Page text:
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Firsts: A Novel by Laurie Elizabeth Flynn

Firsts: A Novel

by Laurie Elizabeth Flynn

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Originally posted at Tea & Titles

* We received a copy of this book in exchange for an honest review.

Firsts was one of Michelle and I’s most anticipated releases for 2016, so you can probably imagine our excitement when we got approved for a copy via NetGalley. I’d seen these incredible reviews from Inge and Jamie who are people I trust very much in this world, which just made me even more excited.

This book was incredible—it made me laugh, it made me want to throw my Kobo against a wall, which is basically all the makings of a good book. I usually find in a lot of contemporaries that I hate the main female characters. There’s always something about them. Either they’re annoying, or hypocritical or just plain stupid. I actually really liked Mercedes, yes sometimes she drove me crazy but on the whole she was an interesting character to read about. Her situation was crazy. I absolutely loved reading about it, but it was mad. There were moments that made me laugh about it. Others when I felt completely sympathetic for Mercedes. She had some extreme guts to be able to go through what she did.

I loved the side characters too—Faye and Zach were my absolute favourites. They are both incredible friends to Mercedes, even if sometimes she took them for a granted a bit. That’s kind of a human thing though, isn’t it? Sometimes we mess up, especially around the ones we love most. I just really appreciated that they stuck with her even though things were shitty for all of them.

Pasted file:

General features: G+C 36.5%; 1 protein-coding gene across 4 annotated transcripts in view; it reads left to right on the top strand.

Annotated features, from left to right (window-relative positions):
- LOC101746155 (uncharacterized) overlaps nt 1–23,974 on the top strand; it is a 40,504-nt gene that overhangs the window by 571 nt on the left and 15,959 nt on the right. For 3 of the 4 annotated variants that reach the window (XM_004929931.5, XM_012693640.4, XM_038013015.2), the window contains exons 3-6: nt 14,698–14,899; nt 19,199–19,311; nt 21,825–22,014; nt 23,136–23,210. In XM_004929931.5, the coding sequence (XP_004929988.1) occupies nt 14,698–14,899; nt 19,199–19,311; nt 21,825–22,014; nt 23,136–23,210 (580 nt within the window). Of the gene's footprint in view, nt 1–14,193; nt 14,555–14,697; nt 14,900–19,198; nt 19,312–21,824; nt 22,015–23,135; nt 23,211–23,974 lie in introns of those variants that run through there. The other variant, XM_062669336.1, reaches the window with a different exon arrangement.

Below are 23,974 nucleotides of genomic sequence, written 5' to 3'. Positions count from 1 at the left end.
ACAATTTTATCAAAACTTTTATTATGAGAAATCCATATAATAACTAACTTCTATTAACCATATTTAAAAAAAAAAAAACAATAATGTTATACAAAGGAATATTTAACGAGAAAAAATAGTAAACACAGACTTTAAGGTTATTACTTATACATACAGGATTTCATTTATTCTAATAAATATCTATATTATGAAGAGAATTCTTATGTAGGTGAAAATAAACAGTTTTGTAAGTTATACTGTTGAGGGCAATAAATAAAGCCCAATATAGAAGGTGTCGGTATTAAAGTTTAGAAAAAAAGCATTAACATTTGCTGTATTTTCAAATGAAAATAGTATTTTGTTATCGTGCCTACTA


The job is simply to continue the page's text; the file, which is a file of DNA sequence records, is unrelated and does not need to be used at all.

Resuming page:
Ignoring that slightly weird tangent there. Naturally, there were a few things about the book I didn’t like. There were a couple of moments that I didn’t like. I won’t go into details because of spoilers, but some of the scenes with the guys made me very uncomfortable. Not because of the sex that was taking place, but just the way it went on—at times it felt a bit, well ‘blurred’, shall we say? There was also the big reveal at the end. There was the one part I just felt didn’t fit. The story was awful and touching enough without that included.

All in all, I did really, really enjoyed Firsts and I would recommend it for lovers of contemporaries. ( )
  EarlGreyBooks | Aug 2, 2017 |
I was very glad to be able to review this. So, first of all, I have to thank Netgalley and St. Martin's Press for providing me with the ARC, on a read-to-review basis.

In sum, Mercedes lives in a dysfunctional family. Her father left home when she was younger—and named her after a car—, her mother is never really home except to push for unhealthy diets and to give not-very-age-appropriate advices, and the person she used to love used her, fooling her into sleeping with him. When she was thirteen. Thus, she decides to help other girls have a better first sexual experience by teaching their virgin boyfriends how to treat a girl right. She surrounds herself with numbers and formulas, and try to follow logic, patterns. At school, she is friends with the person who wouldn't pry into her secret life, who also happens to be a convict Christian. At home, she refuses to call her mother by name. She also won't accept that her "Wednesday friend" becomes anything beyond a one-day-a-week fun time. For Mercedes, life can be fit in a formula, and if she balances right on one side, she'll know what to expect on the other. She follows her strict rules. Until she doesn't.